Tanzania is the name of a country in Africa. Tanganyika is, among other things, the older name of that country, more or less. It is a formerly used term that should no longer be used to refer to that country.
Wikipedia has this wrong on the indicated page on August 16th, 2014. Any wiki authors out there, please feel free to fix. I recommend changing the term “Tanganyika” to “Tanzania” and deleting the rest of the sentence.
The current Wikipedia entry for Climate Change has about 7000 words on that one page (including notes, all the other words that show up on Wikipedia pages). The current Wikipedia entry for the Hockey Stick Controversy has about 25,000 words in all.
The controversy over one aspect of climate change, the basic observation of temperature change known as the hockey stick graph, is certainly not more complex than, more important than, or harder to explain than climate change as a whole. Is this a failing of Wikipedia? A success for the Climate Science Deniers who are also hoping to have the conversation about “the controversy” be an order of magnitude lengthier in our schools than any discussion of climate change? A random occurrence? I’m thinking a little of all three.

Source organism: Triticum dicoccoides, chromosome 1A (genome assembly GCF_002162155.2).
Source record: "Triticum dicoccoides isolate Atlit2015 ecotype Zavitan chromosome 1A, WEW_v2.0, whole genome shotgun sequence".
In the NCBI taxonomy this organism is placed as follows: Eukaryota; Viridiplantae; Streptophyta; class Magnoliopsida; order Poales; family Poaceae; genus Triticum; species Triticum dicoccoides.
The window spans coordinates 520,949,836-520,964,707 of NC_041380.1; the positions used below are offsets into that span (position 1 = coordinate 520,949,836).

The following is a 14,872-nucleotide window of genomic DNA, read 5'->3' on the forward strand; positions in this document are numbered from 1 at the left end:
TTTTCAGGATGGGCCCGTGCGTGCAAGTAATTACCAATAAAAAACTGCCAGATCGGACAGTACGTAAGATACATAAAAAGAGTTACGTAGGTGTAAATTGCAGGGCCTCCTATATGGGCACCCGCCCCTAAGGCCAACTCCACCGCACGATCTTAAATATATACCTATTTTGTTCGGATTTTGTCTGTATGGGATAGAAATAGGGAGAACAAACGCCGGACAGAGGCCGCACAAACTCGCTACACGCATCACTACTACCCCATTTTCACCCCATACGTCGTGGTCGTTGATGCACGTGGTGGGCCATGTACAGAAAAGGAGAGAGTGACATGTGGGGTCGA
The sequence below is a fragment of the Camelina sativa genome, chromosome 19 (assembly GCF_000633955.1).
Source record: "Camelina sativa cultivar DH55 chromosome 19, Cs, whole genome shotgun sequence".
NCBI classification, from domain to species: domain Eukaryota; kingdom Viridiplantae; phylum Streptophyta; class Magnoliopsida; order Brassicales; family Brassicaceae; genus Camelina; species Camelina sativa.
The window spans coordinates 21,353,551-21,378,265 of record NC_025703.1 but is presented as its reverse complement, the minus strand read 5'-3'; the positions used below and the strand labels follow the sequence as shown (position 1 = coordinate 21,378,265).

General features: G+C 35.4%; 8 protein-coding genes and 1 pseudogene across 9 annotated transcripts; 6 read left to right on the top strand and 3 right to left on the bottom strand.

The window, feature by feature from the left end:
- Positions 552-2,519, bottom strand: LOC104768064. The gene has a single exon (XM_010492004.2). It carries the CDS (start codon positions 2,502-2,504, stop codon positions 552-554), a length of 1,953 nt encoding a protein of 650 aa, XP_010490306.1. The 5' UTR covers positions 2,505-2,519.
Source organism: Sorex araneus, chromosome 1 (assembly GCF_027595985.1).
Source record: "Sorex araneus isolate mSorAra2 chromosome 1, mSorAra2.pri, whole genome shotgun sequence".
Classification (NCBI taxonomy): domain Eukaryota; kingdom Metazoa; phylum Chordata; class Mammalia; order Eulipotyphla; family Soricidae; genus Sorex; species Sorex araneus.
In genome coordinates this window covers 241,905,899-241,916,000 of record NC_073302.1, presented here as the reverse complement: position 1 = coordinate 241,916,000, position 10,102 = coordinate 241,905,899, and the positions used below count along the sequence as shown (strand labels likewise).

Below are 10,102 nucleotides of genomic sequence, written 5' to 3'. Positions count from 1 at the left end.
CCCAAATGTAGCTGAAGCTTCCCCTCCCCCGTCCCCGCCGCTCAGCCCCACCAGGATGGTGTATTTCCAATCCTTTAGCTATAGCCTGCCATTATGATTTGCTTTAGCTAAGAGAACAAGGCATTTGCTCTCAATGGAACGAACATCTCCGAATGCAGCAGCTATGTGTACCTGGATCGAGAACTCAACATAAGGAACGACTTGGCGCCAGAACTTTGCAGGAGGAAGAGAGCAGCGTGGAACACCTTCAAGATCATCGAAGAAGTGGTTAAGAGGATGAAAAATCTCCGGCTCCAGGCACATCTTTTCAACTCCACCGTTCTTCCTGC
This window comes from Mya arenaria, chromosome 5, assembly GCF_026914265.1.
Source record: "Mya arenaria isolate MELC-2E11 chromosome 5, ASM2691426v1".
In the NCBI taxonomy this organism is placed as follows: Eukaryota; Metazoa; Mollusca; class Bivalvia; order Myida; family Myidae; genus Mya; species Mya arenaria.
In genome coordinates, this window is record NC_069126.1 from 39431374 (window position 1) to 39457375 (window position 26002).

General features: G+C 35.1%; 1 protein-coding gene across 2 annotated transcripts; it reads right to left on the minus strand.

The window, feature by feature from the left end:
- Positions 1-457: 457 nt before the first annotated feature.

25,000 vs 7,000. Holy crap. Would someone who works with Wikipedia please see to this? Thank you.
… we build up samples of controversial and peaceful articles and analyze the temporal characteristics of the activity in these samples. On short time scales, we show that there is a clear correspondence between conflict and burstiness of activity patterns, and that memory effects play an important role in controversies. On long time scales, we identify three distinct developmental patterns for the overall behavior of the articles. We are able to distinguish cases eventually leading to consensus from those cases where a compromise is far from achievable. Finally, we analyze discussion networks and conclude that edit wars are mainly fought by few editors only.
Sounds like trolls to me.
This is one of more interesting graphs produced by Science (the practice, not te magazine) to date this year:
Bottom line: Conflict and “editorial wars” are actually fairly uncommon, but those uncommon cases consume a large amount of editorial resource. The research shows that consensus is usually reached in a short amount of time (but the story is more complex … see the origination article for details).
What the article does NOT address is the quality of the article when the consensus is reached. I do not personally regard “consensus” as the ideal objective.
Yasseri, T., Sumi, R, Rung, A, Kornai, A, & Kertész, J (2102). Dynamics of conflicts in Wikipedia PLoS ONE, 7 (6) DOI: 10.1371/journal.pone.0038869